The Happy Burden: being Anglican in the new world

I have this habit. It is an impulse, really. And that is that I always want to invite my friends to church with me. It is not that I think I am at the best church, but sometimes I meet wanderers who need a body of believers to come around them and simply love their souls, right where they are at.

It only takes a few seconds after I tell people which communion of believers I attend that they ask, what is that? Well, it is simple really. You see, my wife and I have recently become bad Anglicans. In other words, we aren’t very good ones yet, given we haven’t really memorized the creeds nor absorbed the catechism. Truly, Anglican is a daunting word for most people, but I always find myself having to explain it in detail, and yes there are some benefits to confusing people at church. I’ll spare you the typical answer we give to those who ask, What do Anglicans believe? And we say, simple, we believe the truth.

One primary benefit is that “they” never assume they know what Anglicans are about. This is unlike my experience with being in standard evangelical/charismatic churches where the heathen doth assume (small joke).

Often the response is enough to generate a meaningful conversation, which is hard to get if you already attend a church that has “bring in the lost” plainly stated on the website. This is misleading, if I am to be honest. The church is to be who she is first and foremost: a bride adorning herself for the coming of her groom, not wearing as little as one might object to in order to bring in other suitors. But when I am asked about what it means to be “Anglican,” I am struck by three words: Ancient, Open, and Christocentric.


Unlike many of our fledging non-denominational expressions, whom I love dearly, Anglicans tend to carry the happy burden of being connected deeply to church history. Every liturgy, service, and bible study is almost always peppered with thoughts from the church fathers, along with rich expository preaching and the unified confession of the Lord’s Prayer and perhaps even the creeds. My wife and I had never been surrounded by such a community, and had barely memorized the Lord’s prayer before attending, but after 6 months we can confidently say that our faith is ever strengthened by these confessions. We were in a season where we were unsure what was good for us to pick-up and what we were to set-down. These times of ancient mystic connectivity have helped us to hold onto the good and let go of the trivial.


The Anglican Way is a wide hallway, full of colorful characters of a wide variety of shapes and sizes. We have historically martyrs, novelists, famous professors, and comedians in our communion, and that can primarily be because at the center of the Anglican practice is the adoration of Jesus as celebrated in the Eucharist, or the table of the Lord. We have Bishops, canon, lay-leaders, and everything in-between who believe differently about all kinds of things, with our unity being in the Spirit (as the Apostle Paul says in Ephesians) there is a unity in our diversity that is pivotal if we are to be the church Jesus started. It is common for us to go from having a conversation about Ephesians to the Coen Brothers’ films. Anglicans consume good aesthetics in their worship and understand that there is no such thing as a religious preoccupation. Everywhere and in every place it is liturgy, and the gospel of Jesus is a liturgy that actually sets us free.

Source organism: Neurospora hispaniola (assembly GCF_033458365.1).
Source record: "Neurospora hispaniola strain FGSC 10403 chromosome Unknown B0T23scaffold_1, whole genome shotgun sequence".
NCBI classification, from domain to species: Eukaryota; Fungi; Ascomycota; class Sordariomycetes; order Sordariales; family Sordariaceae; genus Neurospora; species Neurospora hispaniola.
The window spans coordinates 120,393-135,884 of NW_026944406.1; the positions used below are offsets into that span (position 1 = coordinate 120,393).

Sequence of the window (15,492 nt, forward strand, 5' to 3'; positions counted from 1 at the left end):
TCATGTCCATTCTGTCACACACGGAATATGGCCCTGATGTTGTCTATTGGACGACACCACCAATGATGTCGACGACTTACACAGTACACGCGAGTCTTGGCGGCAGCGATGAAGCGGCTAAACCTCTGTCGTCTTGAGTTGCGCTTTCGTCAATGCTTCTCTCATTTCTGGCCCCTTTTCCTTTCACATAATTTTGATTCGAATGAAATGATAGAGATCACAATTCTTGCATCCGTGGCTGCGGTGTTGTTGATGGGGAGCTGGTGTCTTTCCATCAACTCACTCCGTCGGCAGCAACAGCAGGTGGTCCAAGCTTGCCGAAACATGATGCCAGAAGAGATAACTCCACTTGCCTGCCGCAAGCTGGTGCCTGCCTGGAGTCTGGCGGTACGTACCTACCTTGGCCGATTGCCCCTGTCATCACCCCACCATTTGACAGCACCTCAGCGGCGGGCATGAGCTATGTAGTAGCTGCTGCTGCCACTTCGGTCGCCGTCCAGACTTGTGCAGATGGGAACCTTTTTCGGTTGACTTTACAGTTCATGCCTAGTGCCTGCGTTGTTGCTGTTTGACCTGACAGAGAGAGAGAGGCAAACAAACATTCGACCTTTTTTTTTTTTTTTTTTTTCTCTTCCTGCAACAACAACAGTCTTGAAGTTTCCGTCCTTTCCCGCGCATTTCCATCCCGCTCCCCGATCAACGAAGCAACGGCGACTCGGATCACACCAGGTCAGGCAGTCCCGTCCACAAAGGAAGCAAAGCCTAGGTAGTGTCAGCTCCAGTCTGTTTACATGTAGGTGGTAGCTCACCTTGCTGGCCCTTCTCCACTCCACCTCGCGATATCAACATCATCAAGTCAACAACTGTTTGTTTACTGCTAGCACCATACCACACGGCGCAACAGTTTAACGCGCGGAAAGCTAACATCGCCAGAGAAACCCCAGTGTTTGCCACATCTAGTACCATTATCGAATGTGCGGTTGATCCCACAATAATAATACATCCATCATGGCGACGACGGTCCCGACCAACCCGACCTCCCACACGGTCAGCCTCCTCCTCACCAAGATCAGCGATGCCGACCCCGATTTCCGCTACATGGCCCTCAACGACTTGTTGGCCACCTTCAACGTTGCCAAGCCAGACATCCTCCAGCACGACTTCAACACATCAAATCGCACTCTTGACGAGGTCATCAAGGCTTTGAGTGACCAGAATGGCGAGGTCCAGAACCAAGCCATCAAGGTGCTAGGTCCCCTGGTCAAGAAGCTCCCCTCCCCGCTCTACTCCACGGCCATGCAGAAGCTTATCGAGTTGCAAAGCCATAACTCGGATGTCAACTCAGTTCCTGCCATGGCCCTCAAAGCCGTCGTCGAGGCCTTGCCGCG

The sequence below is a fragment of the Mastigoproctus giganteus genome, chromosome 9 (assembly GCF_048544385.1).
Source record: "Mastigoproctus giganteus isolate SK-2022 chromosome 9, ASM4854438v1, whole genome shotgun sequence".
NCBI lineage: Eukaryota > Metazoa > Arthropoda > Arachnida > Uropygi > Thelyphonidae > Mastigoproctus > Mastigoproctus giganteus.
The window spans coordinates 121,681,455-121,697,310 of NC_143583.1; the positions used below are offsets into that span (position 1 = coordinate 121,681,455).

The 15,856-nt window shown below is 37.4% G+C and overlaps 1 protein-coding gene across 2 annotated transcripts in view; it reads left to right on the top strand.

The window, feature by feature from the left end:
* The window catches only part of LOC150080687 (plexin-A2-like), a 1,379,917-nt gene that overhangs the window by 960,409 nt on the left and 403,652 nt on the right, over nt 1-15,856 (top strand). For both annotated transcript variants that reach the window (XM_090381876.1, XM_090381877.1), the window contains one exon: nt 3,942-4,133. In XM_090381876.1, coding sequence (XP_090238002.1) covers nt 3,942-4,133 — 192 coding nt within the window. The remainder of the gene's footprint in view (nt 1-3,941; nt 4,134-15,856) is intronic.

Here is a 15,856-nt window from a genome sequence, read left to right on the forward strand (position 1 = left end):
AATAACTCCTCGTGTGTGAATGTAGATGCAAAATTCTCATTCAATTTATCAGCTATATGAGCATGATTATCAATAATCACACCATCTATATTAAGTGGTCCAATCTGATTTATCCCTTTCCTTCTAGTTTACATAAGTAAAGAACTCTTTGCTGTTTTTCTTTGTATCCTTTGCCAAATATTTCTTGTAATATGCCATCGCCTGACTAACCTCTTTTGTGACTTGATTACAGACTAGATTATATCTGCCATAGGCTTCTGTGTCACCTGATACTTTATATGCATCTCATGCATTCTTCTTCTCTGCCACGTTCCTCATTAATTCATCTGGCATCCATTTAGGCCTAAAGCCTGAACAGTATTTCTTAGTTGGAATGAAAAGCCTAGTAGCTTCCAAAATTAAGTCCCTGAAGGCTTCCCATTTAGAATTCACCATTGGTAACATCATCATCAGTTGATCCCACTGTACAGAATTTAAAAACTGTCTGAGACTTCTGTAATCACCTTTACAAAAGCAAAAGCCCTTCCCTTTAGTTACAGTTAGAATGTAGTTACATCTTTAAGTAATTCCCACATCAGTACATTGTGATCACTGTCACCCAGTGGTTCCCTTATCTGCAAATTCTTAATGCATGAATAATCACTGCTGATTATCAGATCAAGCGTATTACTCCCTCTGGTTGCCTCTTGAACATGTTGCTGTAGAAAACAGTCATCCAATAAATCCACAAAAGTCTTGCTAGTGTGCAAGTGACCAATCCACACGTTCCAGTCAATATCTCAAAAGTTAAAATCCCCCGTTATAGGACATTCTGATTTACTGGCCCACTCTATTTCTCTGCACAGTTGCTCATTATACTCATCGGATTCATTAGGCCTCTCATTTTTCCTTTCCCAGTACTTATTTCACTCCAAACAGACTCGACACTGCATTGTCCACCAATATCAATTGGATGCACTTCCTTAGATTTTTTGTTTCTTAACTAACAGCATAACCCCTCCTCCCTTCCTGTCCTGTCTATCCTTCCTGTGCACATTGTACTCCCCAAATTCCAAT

There is not this contempt of learning in the community. Nor is there a trivializing of theological work that is necessary for the church to carry on with her mission in the world. Learning is celebrated and encouraged, especially for those who have the vision such ventures.


Now I know this claimed by every church, and certainly this is true theoretically, but Anglicans try to make sure that at the center of everything is Jesus. Not the atonement. Not the Birth narrative. Not the power. Not the salvation story. Simple. It is truly all about Jesus. And this necessarily includes the story of Israel, for Jesus is Israel’s King come to open the way for healing to come to the nations. The true Israelite, Jesus makes the inner swords turn into plowshares, as the work of the Kingdom of God takes precedence over every thing we do. We reject a purely practical life, for the disciples had moments where they missed what Jesus was doing entirely because of their desire to simply get things done. We straddle the tension between heaven and earth, in order for the true rulership of our Shepherd Jesus to invade the consciousness of men and heal our world, here and now.

I have purposefully left details out wherever I felt it better for the comments section. With that said, feel free to comment below and I’ll do my best to give some sort of response.

On earth as it is in heaven.